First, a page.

Category Archives: Yarn

All Hail All Hallows

I loved this yarn the first time I saw it.


It’s Mosaic Moon All Hallows on a Licorice Twist Base. Licorice Twist is a round yarn that has one ply of superwash spun in with the wool. The superwash takes the dye differently than the non-superwash (typically darker), which means you get colour variation within the colour variation. On top of this awesomeness, it also has a great sheen – this yarn fairly glows. It’s got all my favourite colours – bright oranges, vivid greens, and deep purples.

So, I bought it on impulse and it sat in the shop for about a month – I knew if it didn’t get snapped up soon, I was simply going to have to make something with it…. Then Deirdre grabbed it when I posted a sale on in-stock yarn and asked for a skirtie. Squeee!!

So a skirtie it became. There’s a dark purple trim on top, and a plain purple cuffed soaker underneath.



We went back and forth deciding what to do for the edging on the skirt, but once I’d got most of the skirt knit up, it became pretty obvious to me that the yarn would show off scallops really well. It really does!


We even had enough left over to make a matching beanie.


While she’s been waiting, Deirdre made some really amazing spiderweb leggings to complete the outfit – this child is going to rock Hallowe’en this year…


Sun-Dyed Yarn

Last Friday we hit 30C (around 86F) – for September that’s pretty warm – and I figured it was likely the last day this year I could try sun-dyeing.

I’ve read about it before and we saw it when we visited Avonlea Village in PEI this summer – they used blue Kool-Aid. I’d never tried it, although there’s really not much to it. Dye needs heat to bond to the yarn – typically I use the microwave for hand-painting, or the crockpot for kettle dyeing. I essentially did kettle-dyeing using the sun as the heat source.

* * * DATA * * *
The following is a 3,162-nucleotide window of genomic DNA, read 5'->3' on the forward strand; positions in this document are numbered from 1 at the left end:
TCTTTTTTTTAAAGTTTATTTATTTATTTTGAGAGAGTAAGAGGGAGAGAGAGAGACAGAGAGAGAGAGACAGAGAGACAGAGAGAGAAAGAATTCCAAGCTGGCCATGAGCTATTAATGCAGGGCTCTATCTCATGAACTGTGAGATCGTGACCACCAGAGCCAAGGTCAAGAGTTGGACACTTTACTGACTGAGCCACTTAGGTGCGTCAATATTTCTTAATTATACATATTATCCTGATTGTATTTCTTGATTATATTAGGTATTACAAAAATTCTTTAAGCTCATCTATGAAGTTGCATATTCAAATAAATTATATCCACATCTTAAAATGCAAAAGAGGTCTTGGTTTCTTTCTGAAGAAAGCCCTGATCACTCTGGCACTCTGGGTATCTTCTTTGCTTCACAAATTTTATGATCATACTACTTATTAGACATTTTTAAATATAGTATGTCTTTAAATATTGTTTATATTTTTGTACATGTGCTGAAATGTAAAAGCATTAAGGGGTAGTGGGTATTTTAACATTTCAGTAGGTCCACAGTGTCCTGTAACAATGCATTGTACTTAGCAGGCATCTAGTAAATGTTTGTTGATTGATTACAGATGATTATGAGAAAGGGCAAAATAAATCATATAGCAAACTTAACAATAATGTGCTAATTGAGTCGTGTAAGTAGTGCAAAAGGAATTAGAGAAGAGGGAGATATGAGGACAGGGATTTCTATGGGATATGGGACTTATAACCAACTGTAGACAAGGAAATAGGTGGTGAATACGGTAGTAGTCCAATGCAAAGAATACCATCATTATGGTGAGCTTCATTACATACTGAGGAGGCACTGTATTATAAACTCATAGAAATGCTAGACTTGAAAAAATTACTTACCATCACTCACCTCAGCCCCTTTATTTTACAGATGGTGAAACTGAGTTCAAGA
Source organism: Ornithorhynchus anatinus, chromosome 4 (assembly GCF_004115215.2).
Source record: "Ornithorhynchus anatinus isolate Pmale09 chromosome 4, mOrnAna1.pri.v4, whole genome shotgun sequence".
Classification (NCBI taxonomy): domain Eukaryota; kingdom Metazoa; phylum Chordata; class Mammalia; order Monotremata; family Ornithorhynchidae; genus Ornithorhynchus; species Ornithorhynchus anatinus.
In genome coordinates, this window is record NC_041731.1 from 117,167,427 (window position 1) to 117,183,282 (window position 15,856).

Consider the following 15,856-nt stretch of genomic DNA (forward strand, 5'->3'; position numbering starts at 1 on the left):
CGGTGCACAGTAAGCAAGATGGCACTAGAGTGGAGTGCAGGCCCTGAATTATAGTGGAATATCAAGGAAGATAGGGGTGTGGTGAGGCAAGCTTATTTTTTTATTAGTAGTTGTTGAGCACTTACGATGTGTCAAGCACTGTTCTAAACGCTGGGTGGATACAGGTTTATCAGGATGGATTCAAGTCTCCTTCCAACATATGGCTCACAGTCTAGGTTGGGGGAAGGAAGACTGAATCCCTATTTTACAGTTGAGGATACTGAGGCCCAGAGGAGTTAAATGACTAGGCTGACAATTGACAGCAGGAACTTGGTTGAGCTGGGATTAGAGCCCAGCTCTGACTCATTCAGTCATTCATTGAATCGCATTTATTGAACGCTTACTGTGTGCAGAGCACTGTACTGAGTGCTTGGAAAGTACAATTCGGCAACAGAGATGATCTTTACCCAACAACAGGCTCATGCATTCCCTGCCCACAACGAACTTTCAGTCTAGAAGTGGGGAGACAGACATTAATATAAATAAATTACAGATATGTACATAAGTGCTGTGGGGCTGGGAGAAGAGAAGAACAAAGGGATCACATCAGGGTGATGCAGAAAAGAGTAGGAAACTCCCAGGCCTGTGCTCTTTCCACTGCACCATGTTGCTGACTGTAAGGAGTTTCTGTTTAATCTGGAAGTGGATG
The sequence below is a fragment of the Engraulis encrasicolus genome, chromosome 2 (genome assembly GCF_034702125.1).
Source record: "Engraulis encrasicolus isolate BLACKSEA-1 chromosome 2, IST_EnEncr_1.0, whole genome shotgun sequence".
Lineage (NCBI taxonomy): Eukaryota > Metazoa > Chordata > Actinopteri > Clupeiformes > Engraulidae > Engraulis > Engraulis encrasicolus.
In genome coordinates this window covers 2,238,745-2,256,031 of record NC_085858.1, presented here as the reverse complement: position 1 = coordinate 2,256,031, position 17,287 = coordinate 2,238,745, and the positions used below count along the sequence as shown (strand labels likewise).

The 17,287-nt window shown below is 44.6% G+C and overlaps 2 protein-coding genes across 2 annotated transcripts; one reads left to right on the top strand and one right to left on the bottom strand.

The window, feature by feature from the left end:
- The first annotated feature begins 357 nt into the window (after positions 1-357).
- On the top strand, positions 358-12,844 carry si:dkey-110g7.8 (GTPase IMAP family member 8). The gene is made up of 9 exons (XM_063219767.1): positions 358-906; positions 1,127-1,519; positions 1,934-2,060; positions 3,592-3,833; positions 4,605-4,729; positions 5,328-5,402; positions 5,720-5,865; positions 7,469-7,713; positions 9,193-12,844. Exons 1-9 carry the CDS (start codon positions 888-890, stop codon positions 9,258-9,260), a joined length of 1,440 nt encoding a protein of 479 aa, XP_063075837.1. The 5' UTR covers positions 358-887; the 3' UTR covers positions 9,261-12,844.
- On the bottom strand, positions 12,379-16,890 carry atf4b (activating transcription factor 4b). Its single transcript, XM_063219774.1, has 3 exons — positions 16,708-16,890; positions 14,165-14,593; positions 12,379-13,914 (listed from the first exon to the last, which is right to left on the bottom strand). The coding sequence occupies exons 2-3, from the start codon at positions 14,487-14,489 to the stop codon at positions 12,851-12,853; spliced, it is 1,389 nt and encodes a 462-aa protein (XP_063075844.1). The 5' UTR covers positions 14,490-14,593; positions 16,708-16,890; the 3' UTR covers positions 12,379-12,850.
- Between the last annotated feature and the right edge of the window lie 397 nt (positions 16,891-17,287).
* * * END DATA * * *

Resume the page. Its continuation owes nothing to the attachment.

Wool Dyeing with Mrs. Lynde

Wool Dyeing with Mrs. Lynde

This is quite possibly the easiest dyeing I’ve ever done.

I washed the yarn (Briggs & Little Softspun – my go-to for affordable, toddler-worthy yarn). I put it in a bowl of water. I put the bowl outside.


I sprinkled Strawberry Kool-Aid over it. (Is it me or does this look like a Hallowe’en decoration??)


I let it get warm. I chased the sun around the front yard. I checked on it.


Results? Not as intense as crock-pot dyeing, and I think the dye would have taken better if it had been outside longer and got warmer. I started at around 11:30 – I should have started first thing in the morning. I ended up zapping the bowl of water in the microwave at the end of the day to finish it off and clear the dye bath.


The yarn looks nice though – more of a pale pink with a hint of coral. It’s tonal rather than solid – some places are darker than others. That was purposeful – I sprinkled the Kool-Aid on top rather than mixing it in to get a tie-dyed look.

I’m more or less pinked-out now – I’ve done a lot lately. I’m listing the yarn – there’s enough for hats/mitts/a soaker/smaller longies. I’m guessing this is the only sun-dyeing I’ll do this year… the weather is cooling off rapidly.

Simple is good – the Abate

I participated in a Knit-along with some online knitting friends this summer. I don’t do many because the projects always get hibernated when orders come in. This one seemed doable though – big needles, not complicated and eye appeal.